A short time ago I had a discussion with a minister about the end times and the return of Christ. He said there were about 650 different interpretations of the return. They all seem to agree on two points, it will happen suddenly, and everyone will know. I told him I believed it has already happened. As expected, we agreed to disagree on this point.
I heard about a young woman who commented on the chaotic conditions in the world. She was hoping that Christ would soon come and bring a dramatic change. World conditions are causing a feeling of expectation, perhaps an impending conflict. This feeling is exacerbated by reports of Islamic terrorism creating fear of all Muslims.
When in China, friends would ask how they could learn more about America. They usually knew a lot about our history. I told them to read the Bible, especially the New Testament, to learn something about the spiritual foundation of America.
If we wish to understand Islam and Muslim countries, we should read the Quran. It is not an easy book to read. The original is in Arabic and there are some Muslims who believe that the only true Quran is the Arabic version. In past years there were very few translations. In recent years this has changed and there are many good translations. The translation I presently use, I bought at a bookstore in London. It is a by M.A.S. Abdel Haleem, an Oxford professor of Arabic.
I also found a new publication by Christian writer Garry Wills, “What the Quran Meant and Why It Matters.” (I purchased the Kindle edition. My wife says we are running out of space for hard copies.)
Garry Wills received a doctorate in Philosophy in classics from Yale University in 1961 and taught history at Johns Hopkins University from 1962 to 1980. He is considered to be one of the most distinguished Catholic intellectuals in America in the last 50 years.
In the introduction he talks about strengthening our bonds with peaceful Muslims in opposing violence. In Part I, he says there are three categories of distortion:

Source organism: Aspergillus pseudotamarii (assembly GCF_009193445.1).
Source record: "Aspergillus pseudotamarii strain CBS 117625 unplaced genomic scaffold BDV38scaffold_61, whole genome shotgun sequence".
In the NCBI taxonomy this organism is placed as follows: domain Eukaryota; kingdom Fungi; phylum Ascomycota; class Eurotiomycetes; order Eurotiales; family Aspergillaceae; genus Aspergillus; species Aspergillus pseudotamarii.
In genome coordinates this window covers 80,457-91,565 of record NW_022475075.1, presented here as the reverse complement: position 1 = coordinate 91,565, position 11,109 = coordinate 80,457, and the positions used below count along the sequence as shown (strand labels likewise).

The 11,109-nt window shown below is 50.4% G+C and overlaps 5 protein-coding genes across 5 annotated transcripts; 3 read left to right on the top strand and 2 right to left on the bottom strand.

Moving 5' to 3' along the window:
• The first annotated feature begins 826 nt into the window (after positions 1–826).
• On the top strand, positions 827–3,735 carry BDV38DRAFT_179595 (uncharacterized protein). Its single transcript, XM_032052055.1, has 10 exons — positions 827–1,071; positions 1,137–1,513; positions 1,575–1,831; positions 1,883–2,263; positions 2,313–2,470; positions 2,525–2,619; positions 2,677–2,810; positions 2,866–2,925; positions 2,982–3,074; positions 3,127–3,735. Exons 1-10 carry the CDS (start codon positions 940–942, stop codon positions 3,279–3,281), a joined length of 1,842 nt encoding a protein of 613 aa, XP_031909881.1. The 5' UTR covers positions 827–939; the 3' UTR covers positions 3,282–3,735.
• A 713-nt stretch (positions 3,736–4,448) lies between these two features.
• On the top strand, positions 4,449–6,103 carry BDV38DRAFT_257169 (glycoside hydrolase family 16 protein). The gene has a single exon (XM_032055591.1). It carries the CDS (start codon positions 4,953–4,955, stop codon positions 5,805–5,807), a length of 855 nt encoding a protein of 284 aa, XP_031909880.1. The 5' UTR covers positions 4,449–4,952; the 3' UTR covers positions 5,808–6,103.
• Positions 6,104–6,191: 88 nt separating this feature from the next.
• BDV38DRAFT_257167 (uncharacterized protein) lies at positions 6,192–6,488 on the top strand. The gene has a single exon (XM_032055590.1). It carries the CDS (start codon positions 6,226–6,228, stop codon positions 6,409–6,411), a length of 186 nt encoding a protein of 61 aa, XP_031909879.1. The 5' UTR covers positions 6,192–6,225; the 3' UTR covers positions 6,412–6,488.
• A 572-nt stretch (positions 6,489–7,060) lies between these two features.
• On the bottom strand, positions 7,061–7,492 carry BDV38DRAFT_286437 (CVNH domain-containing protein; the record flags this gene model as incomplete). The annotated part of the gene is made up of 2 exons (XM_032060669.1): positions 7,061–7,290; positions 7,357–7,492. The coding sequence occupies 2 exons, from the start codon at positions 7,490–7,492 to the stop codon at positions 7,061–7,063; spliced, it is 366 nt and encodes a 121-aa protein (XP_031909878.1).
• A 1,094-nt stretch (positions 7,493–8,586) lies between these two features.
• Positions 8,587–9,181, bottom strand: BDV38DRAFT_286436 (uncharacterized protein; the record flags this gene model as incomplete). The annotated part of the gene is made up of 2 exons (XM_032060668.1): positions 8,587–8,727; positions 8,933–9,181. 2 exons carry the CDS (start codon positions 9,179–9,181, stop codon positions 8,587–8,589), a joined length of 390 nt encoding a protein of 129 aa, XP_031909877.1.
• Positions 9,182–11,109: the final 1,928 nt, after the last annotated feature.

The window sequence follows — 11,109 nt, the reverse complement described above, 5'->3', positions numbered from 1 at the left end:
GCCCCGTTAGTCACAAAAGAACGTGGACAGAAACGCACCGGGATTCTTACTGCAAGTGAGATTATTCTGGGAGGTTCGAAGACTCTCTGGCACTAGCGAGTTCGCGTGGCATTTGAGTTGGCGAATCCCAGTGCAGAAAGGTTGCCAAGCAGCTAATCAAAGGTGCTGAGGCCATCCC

1. Secular ignorance, which made us blunder into Iraq thinking we could turn it into a democracy.
2. Religious ignorance, which pits our crusaders against their jihadist.
3. Fearful ignorance, which makes us think Muslims are infiltrating our government and national life.
He devotes a chapter to each of these forms of ignorance.
Part II, chapter 4-13, each dealing with major themes using commentary and liberal quotes from the Quran. Chapters cover cosmological issues, prophets, Jihad, Shari’ah, commerce, and three chapters on women that concern marriage, fighting back and the veil.
Wills ends with this comment. "The overall tenor (of the Quran) is one of mercy and forgiveness, which are evoked everywhere, almost obsessively. I am reminded of the few verses of the New Testament that are unforgiving (again, directed principally to pagans and apostates), as opposed to the nearly obsessive command to take care for the poor, the week, the neglected. When Pope Francis says that Christians can learn from the Quran, he is not saying that we will learn something absent from the New Testament, but that we will reveal our own deepest spiritual selves by discovering the depths of other devotion. We recognize ourselves in the true image of other believers, in the Quran or in the Torah. We believers encourage each other over the barriers raised by people who do not wish any of us well."
A recent article caught my attention in World Religion News: "Was Prophet Muhammad Really Illiterate? An Interview with Juan Cole." Juan Cole is the Richard P. Mitchell Collegiate Professor of History at the University of Michigan. He believes that Muhammad really could read because of his commercial activities at an early age. Muhammad’s followers said he could not read to make doubters believe the revelation was from God and not from Muhammad himself.
In the article Cole makes this comment about the peace verses of the Quran: “The peace verses of the Qur'an have been there all along, and have been central, but scholarship has not focused on them. I'd like to see the kind of intersection of Peace Studies with Islam that exists with regard to Christianity. Christians have fought a lot of wars and even been involved in genocide, but we all also know about the Quakers and Mennonites. Only a few authors have written on the history of peace movements in Islam, which include the Murid Sufis of Senegal and the Gandhist Muslims in twentieth-century India.”
Phil Wood, a Baha'i, originally from New England, resided for 12 years in Barbados, 4 years in China, has lived 30 years in Hutchinson. email@example.com